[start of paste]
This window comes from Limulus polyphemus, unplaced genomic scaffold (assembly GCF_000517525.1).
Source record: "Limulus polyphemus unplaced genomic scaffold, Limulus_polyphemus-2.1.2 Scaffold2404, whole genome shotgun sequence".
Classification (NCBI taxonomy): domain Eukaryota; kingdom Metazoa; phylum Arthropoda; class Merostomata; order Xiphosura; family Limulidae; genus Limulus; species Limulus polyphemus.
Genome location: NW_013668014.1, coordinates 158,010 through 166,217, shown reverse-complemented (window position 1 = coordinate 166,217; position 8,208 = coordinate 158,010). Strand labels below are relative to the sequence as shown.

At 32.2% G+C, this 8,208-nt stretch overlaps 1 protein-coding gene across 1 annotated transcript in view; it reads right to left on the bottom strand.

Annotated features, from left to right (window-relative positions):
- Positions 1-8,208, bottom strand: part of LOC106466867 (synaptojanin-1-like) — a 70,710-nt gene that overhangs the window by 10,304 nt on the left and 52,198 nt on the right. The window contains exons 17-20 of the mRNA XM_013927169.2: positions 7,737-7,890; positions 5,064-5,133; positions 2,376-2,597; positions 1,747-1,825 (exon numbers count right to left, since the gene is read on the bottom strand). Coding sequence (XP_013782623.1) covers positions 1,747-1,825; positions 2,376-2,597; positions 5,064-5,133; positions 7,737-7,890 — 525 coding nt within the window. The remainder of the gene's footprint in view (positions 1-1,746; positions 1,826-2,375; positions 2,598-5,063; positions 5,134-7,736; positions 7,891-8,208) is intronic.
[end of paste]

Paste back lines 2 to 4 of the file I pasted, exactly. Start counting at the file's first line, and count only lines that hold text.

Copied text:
Source record: "Limulus polyphemus unplaced genomic scaffold, Limulus_polyphemus-2.1.2 Scaffold2404, whole genome shotgun sequence".
Classification (NCBI taxonomy): domain Eukaryota; kingdom Metazoa; phylum Arthropoda; class Merostomata; order Xiphosura; family Limulidae; genus Limulus; species Limulus polyphemus.
Genome location: NW_013668014.1, coordinates 158,010 through 166,217, shown reverse-complemented (window position 1 = coordinate 166,217; position 8,208 = coordinate 158,010). Strand labels below are relative to the sequence as shown.